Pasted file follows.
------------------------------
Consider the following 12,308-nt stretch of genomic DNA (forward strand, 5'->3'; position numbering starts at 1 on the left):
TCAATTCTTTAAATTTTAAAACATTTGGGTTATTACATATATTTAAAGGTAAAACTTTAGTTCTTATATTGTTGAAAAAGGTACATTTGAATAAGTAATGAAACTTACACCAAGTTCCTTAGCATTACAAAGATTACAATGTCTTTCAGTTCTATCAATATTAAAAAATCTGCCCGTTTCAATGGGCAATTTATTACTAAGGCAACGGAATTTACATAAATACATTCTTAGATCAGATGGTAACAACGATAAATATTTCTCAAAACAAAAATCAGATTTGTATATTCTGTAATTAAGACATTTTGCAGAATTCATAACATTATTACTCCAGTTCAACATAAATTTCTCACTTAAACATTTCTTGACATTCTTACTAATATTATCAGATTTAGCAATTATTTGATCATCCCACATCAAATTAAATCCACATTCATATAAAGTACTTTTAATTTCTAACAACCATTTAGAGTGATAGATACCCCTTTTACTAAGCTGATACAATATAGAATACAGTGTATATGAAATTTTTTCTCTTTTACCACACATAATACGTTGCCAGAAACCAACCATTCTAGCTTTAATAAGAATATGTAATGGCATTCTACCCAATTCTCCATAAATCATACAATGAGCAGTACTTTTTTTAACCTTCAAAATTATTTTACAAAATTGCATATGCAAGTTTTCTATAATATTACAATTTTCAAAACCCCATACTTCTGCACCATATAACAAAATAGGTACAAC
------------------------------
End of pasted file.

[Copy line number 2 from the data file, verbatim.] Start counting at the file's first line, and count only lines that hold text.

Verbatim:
TCAATTCTTTAAATTTTAAAACATTTGGGTTATTACATATATTTAAAGGTAAAACTTTAGTTCTTATATTGTTGAAAAAGGTACATTTGAATAAGTAATGAAACTTACACCAAGTTCCTTAGCATTACAAAGATTACAATGTCTTTCAGTTCTATCAATATTAAAAAATCTGCCCGTTTCAATGGGCAATTTATTACTAAGGCAACGGAATTTACATAAATACATTCTTAGATCAGATGGTAACAACGATAAATATTTCTCAAAACAAAAATCAGATTTGTATATTCTGTAATTAAGACATTTTGCAGAATTCATAACATTATTACTCCAGTTCAACATAAATTTCTCACTTAAACATTTCTTGACATTCTTACTAATATTATCAGATTTAGCAATTATTTGATCATCCCACATCAAATTAAATCCACATTCATATAAAGTACTTTTAATTTCTAACAACCATTTAGAGTGATAGATACCCCTTTTACTAAGCTGATACAATATAGAATACAGTGTATATGAAATTTTTTCTCTTTTACCACACATAATACGTTGCCAGAAACCAACCATTCTAGCTTTAATAAGAATATGTAATGGCATTCTACCCAATTCTCCATAAATCATACAATGAGCAGTACTTTTTTTAACCTTCAAAATTATTTTACAAAATTGCATATGCAAGTTTTCTATAATATTACAATTTTCAAAACCCCATACTTCTGCACCATATAACAAAATAGGTACAAC